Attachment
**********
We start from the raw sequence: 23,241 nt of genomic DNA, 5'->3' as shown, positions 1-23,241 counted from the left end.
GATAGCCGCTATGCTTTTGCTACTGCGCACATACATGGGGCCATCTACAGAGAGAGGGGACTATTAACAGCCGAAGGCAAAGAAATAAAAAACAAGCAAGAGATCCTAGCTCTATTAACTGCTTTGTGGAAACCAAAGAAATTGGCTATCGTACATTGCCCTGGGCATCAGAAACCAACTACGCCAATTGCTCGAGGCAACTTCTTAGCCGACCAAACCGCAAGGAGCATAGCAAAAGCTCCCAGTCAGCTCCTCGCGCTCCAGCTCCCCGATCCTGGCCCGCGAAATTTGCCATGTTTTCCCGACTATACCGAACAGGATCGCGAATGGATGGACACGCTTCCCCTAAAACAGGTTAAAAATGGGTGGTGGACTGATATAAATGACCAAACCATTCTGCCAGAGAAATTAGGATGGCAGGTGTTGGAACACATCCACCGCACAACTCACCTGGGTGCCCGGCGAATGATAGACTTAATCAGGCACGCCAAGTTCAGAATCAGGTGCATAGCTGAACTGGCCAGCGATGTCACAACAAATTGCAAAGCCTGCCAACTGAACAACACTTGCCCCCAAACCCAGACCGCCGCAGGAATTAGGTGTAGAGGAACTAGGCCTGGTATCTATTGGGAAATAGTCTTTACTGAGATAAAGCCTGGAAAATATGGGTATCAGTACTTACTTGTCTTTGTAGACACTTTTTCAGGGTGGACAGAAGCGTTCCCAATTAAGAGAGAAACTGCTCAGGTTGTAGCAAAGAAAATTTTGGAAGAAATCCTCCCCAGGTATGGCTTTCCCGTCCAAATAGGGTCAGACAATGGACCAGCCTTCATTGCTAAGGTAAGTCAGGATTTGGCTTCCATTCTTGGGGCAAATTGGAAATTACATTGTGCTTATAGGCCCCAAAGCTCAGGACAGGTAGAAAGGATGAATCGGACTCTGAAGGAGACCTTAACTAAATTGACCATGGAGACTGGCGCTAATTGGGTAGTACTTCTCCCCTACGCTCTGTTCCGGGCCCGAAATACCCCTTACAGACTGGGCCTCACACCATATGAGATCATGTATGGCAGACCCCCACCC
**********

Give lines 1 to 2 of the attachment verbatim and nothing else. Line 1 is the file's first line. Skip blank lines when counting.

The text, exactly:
We start from the raw sequence: 23,241 nt of genomic DNA, 5'->3' as shown, positions 1-23,241 counted from the left end.
GATAGCCGCTATGCTTTTGCTACTGCGCACATACATGGGGCCATCTACAGAGAGAGGGGACTATTAACAGCCGAAGGCAAAGAAATAAAAAACAAGCAAGAGATCCTAGCTCTATTAACTGCTTTGTGGAAACCAAAGAAATTGGCTATCGTACATTGCCCTGGGCATCAGAAACCAACTACGCCAATTGCTCGAGGCAACTTCTTAGCCGACCAAACCGCAAGGAGCATAGCAAAAGCTCCCAGTCAGCTCCTCGCGCTCCAGCTCCCCGATCCTGGCCCGCGAAATTTGCCATGTTTTCCCGACTATACCGAACAGGATCGCGAATGGATGGACACGCTTCCCCTAAAACAGGTTAAAAATGGGTGGTGGACTGATATAAATGACCAAACCATTCTGCCAGAGAAATTAGGATGGCAGGTGTTGGAACACATCCACCGCACAACTCACCTGGGTGCCCGGCGAATGATAGACTTAATCAGGCACGCCAAGTTCAGAATCAGGTGCATAGCTGAACTGGCCAGCGATGTCACAACAAATTGCAAAGCCTGCCAACTGAACAACACTTGCCCCCAAACCCAGACCGCCGCAGGAATTAGGTGTAGAGGAACTAGGCCTGGTATCTATTGGGAAATAGTCTTTACTGAGATAAAGCCTGGAAAATATGGGTATCAGTACTTACTTGTCTTTGTAGACACTTTTTCAGGGTGGACAGAAGCGTTCCCAATTAAGAGAGAAACTGCTCAGGTTGTAGCAAAGAAAATTTTGGAAGAAATCCTCCCCAGGTATGGCTTTCCCGTCCAAATAGGGTCAGACAATGGACCAGCCTTCATTGCTAAGGTAAGTCAGGATTTGGCTTCCATTCTTGGGGCAAATTGGAAATTACATTGTGCTTATAGGCCCCAAAGCTCAGGACAGGTAGAAAGGATGAATCGGACTCTGAAGGAGACCTTAACTAAATTGACCATGGAGACTGGCGCTAATTGGGTAGTACTTCTCCCCTACGCTCTGTTCCGGGCCCGAAATACCCCTTACAGACTGGGCCTCACACCATATGAGATCATGTATGGCAGACCCCCACCC